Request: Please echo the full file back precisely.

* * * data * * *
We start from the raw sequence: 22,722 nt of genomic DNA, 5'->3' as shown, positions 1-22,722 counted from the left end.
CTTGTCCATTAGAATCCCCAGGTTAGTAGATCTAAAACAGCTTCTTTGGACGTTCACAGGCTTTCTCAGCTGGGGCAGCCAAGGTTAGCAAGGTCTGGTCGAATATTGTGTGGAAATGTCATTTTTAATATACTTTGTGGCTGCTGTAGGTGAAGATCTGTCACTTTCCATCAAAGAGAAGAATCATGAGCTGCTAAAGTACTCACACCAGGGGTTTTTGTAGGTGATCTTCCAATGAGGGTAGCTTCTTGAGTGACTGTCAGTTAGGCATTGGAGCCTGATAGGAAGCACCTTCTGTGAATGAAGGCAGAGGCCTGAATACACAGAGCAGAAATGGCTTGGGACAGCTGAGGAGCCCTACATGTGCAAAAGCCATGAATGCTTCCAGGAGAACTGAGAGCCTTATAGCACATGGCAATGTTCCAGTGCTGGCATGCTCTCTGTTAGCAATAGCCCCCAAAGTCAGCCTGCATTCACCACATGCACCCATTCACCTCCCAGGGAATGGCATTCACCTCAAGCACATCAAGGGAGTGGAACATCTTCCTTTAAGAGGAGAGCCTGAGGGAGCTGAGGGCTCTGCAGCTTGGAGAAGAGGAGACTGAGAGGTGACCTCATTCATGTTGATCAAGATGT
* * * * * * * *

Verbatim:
We start from the raw sequence: 22,722 nt of genomic DNA, 5'->3' as shown, positions 1-22,722 counted from the left end.
CTTGTCCATTAGAATCCCCAGGTTAGTAGATCTAAAACAGCTTCTTTGGACGTTCACAGGCTTTCTCAGCTGGGGCAGCCAAGGTTAGCAAGGTCTGGTCGAATATTGTGTGGAAATGTCATTTTTAATATACTTTGTGGCTGCTGTAGGTGAAGATCTGTCACTTTCCATCAAAGAGAAGAATCATGAGCTGCTAAAGTACTCACACCAGGGGTTTTTGTAGGTGATCTTCCAATGAGGGTAGCTTCTTGAGTGACTGTCAGTTAGGCATTGGAGCCTGATAGGAAGCACCTTCTGTGAATGAAGGCAGAGGCCTGAATACACAGAGCAGAAATGGCTTGGGACAGCTGAGGAGCCCTACATGTGCAAAAGCCATGAATGCTTCCAGGAGAACTGAGAGCCTTATAGCACATGGCAATGTTCCAGTGCTGGCATGCTCTCTGTTAGCAATAGCCCCCAAAGTCAGCCTGCATTCACCACATGCACCCATTCACCTCCCAGGGAATGGCATTCACCTCAAGCACATCAAGGGAGTGGAACATCTTCCTTTAAGAGGAGAGCCTGAGGGAGCTGAGGGCTCTGCAGCTTGGAGAAGAGGAGACTGAGAGGTGACCTCATTCATGTTGATCAAGATGT